CHANG: It's like the band is playing underwater. But, I mean, I can almost understand the lyrics, I guess.

SCOTT: Yeah. Bob says it would have been a lot more clear if they had more electrodes in each patient. But the Berkeley team thinks that this is really the first time that scientists have been able to reconstruct how the brain hears musical elements like melody and rhythm and intonation just from the neural signals.

CHANG: I mean, I get it's a neat parlor trick of neuroscience, but does it have any practical implications?

SCOTT: It does. It does. The long-term goal is an implantable speech device so that people who have trouble speaking because of something like ALS or a stroke can communicate through the device just by thinking about what they want to say. And Bob says being able to reconstruct music could improve some of these existing devices, which are really quite robotic.

KNIGHT: It would be like, I - love - you, as opposed to I love you. And I think music, because of its prosodic, emotional, melodic elements will actually make an eventual implantable assistive device more human.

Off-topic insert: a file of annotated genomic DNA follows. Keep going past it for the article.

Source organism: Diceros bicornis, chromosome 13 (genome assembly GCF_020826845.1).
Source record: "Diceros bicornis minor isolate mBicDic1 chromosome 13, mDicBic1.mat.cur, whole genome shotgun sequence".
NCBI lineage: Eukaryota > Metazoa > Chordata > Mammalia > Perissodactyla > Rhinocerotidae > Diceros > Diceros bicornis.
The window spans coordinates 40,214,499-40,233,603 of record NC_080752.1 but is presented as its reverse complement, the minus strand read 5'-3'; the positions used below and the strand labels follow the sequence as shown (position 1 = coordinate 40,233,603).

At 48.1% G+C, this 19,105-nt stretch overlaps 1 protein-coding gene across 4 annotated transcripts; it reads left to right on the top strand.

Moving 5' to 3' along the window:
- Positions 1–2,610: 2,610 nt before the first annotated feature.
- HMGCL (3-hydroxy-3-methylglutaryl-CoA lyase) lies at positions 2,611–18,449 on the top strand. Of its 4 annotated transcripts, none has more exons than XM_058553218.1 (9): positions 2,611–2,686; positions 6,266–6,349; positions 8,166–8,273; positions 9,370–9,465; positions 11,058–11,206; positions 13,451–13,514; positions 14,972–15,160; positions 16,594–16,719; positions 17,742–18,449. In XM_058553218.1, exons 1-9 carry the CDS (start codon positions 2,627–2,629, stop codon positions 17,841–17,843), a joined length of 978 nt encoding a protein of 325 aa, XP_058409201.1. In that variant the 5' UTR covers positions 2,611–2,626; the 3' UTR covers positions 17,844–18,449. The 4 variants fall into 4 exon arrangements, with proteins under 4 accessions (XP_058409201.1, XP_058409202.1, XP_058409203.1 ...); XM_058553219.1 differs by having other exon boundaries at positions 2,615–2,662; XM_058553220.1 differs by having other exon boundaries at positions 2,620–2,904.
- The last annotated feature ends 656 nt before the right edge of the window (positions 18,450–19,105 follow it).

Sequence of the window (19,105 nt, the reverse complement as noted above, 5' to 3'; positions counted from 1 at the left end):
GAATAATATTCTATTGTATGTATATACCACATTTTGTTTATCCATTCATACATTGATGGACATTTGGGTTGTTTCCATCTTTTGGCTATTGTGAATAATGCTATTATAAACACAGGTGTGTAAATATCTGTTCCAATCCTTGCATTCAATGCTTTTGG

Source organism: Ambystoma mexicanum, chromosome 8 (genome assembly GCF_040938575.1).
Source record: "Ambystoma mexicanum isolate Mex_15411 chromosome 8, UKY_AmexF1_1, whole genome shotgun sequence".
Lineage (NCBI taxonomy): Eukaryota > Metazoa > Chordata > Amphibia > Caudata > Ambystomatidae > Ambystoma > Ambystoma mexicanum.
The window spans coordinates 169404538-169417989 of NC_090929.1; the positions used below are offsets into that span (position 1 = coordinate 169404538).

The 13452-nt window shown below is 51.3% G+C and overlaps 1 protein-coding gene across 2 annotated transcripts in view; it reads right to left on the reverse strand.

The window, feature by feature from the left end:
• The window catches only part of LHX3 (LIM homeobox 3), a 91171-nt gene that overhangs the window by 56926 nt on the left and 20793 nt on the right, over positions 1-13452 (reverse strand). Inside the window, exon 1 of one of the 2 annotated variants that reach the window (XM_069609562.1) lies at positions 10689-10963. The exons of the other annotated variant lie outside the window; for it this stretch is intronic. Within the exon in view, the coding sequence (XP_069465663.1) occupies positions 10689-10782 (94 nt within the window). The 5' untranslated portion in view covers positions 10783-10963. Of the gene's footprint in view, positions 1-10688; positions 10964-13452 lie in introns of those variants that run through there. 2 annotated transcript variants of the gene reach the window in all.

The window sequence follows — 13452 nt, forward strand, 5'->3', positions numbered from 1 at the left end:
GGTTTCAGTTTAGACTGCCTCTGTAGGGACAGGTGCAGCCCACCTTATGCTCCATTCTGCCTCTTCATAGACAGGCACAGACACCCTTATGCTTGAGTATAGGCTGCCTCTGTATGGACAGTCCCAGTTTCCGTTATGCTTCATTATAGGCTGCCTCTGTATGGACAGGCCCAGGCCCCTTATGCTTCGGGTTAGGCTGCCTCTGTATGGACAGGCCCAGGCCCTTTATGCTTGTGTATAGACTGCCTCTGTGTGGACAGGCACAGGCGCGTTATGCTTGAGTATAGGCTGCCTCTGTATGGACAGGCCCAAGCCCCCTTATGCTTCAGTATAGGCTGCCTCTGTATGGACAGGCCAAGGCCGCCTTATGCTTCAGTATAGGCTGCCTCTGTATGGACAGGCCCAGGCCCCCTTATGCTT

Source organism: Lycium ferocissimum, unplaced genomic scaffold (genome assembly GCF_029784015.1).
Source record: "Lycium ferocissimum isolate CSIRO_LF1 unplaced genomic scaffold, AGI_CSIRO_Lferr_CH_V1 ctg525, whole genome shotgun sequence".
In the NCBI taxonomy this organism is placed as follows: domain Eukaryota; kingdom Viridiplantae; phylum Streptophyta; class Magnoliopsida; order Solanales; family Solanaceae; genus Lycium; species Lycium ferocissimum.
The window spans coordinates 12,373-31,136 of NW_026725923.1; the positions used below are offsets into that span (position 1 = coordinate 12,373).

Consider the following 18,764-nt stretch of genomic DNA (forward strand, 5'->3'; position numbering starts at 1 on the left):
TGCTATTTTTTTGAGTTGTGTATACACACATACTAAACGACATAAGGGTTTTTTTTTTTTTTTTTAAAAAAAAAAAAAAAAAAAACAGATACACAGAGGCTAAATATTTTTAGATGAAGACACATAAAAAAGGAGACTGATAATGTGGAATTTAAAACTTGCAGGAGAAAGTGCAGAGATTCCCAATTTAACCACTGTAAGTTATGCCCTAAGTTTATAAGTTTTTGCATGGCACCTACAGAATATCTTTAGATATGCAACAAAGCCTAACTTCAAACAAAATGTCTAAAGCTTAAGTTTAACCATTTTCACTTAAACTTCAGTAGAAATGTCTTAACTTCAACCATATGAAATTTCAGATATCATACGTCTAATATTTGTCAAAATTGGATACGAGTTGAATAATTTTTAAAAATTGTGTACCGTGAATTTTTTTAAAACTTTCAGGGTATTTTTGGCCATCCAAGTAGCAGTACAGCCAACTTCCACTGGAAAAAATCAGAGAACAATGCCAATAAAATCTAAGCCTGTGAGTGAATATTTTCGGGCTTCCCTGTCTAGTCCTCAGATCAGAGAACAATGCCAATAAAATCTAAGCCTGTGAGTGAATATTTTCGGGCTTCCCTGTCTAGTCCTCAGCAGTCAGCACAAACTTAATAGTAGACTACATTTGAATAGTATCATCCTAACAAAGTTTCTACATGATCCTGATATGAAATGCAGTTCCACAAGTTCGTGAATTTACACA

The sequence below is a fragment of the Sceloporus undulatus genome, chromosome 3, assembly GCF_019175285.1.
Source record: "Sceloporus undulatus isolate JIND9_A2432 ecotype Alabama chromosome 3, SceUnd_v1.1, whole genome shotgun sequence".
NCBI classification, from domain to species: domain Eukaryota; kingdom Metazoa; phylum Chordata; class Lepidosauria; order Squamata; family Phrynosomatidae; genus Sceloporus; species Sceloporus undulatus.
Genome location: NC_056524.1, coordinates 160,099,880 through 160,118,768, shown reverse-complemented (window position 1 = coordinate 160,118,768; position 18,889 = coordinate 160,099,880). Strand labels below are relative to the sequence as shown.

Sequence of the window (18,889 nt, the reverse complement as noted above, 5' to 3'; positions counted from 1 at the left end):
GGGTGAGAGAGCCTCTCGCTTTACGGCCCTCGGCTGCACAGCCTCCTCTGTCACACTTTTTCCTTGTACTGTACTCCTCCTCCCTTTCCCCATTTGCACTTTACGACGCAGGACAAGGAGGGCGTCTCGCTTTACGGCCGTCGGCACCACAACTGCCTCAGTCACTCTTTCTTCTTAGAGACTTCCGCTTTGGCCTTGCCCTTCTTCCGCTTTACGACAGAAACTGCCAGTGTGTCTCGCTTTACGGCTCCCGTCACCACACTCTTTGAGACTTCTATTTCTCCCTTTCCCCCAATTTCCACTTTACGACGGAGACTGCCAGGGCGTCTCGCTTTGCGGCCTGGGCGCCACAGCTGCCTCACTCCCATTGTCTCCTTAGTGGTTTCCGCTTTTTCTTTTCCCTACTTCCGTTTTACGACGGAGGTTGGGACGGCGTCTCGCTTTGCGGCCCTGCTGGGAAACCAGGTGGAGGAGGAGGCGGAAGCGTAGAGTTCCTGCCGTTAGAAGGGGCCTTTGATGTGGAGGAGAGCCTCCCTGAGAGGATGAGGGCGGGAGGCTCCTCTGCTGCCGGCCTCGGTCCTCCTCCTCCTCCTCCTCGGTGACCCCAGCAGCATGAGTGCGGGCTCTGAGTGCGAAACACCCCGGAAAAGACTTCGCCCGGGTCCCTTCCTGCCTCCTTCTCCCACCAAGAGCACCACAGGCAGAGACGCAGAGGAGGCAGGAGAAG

CHANG: All right. Thank you, Aaron. Let's turn to our last story. Gina, so much of the world right now is dealing with these devastating wildfires, but I understand that you have brought us a story about fires from thousands of years ago?

BARBER: Yeah, 13,000 years ago.

CHANG: Wow.

BARBER: So there's this new study published in Science last week that touches on a debate that's been raging for over a hundred years. What caused one of the major extinction events that wiped out large mammals in North America like dire wolves, North American camels and the saber-toothed cat?

CHANG: How did they figure this out?

BARBER: So they went to the La Brea Tar Pits in Southern California, these, like, bubbling pools of tar that animals have been getting stuck in for thousands of years. And this creates fossils that researchers can study. Today these scientists dated and analyzed 172 specimens from seven extinct species and one that's actually still around - coyotes. And they looked at environmental data from that same time period to see if there were any links between animals dying off and their environment.

CHANG: So what did all these fossils tell them about the extinction?